Sending Ethereum costs around $5, and more complex transactions like swaps or adding liquidity mostly cost more than $100 in the last quarter of 2021.
Transaction fees are auction-based – users who pay the highest fees are processed first. This sometimes leads to outright bidding wars. With the Ethereum network at 100% capacity, transaction fees were painfully high in 2021. In October, average transaction fees were $28. Ethereum earned the criticism of being a “rich boys club” because smaller investors simply could not participate.
Figure: Ethereum transaction fees were $28 on average in October 2021, and peaks were $70
Average and theoretical TPS and time-to-finality
One Ethereum block is mined every 13.8 seconds on average, but this number fluctuates with mining capacity. Since only a limited number of transactions can be included in a given block until its storage capacity is filled, the theoretical maximum of Ethereum transactions is 35 per second, assuming that all transactions are small. Ethereum de facto processed 1.2 million transactions per day in October or 13.8 TPS. Transactions for staking, minting and swapping use more data and fill a block faster.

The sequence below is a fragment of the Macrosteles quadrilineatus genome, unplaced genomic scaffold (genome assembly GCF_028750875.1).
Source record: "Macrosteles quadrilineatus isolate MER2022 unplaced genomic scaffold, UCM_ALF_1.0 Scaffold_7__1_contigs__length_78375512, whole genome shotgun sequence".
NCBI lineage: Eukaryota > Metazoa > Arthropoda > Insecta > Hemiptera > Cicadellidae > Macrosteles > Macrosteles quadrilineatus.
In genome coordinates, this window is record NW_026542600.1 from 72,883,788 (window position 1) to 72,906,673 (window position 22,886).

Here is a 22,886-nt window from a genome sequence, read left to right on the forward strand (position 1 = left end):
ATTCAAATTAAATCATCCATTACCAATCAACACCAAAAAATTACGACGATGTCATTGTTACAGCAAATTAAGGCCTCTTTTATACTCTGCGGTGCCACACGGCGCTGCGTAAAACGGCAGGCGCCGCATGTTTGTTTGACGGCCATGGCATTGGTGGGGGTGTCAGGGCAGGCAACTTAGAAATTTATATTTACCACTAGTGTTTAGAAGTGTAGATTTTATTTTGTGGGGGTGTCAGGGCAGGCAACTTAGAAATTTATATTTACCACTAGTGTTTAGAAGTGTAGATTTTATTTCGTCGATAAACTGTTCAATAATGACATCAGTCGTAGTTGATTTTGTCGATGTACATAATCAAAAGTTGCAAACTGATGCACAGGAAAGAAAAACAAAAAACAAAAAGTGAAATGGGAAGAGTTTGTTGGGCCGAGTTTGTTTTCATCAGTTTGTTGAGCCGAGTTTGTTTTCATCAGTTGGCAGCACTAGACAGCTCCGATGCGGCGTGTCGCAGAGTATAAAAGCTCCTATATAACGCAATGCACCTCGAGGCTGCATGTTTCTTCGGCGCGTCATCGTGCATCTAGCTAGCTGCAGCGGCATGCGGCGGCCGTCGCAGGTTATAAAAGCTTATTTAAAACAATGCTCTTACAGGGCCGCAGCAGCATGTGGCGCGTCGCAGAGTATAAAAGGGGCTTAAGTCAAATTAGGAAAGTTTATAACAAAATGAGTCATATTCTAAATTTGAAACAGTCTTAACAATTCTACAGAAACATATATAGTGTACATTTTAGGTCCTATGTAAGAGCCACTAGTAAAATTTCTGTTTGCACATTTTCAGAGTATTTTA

Since a consensus of other miners could still overwrite the most recent block, most applications demand three to six blocks to pass before they deem a transaction to be final. Time-to-finality is 42–90 seconds, accordingly. Users have to wait for finality until they can move on in their trades, and 90 seconds is a long time for the internet age.
Ethereum 2.0 will drastically change that and offer up to 100,000 TPS, and time-to-finality could be as low as six seconds, depending on the final implementation.
Current throughput and speed mark Ethereum as a member of the “old guard,” but strong network effects remain relevant. The big question is whether the upgrade to a sharded, performant Ethereum 2.0 will come soon, or whether other chains will take a piece of Ethereum’s pie.
In order to become a global DeFi system, Ethereum needs to actually implement this growth in potential TPS, otherwise competitors will gain ground that can already theoretically process more transactions.
This article is an extract from the 80+ page Scaling Report: Does the Future of Decentralized Finance Still Belong to Ethereum? co-published by the Crypto Research Report and Cointelegraph Consulting, written by ten authors and supported by Arcana, Brave, ANote Music, Radix, Fuse, Cryptix, Casper Labs, Coinfinity, Ambire, BitPanda and CakeDEFI.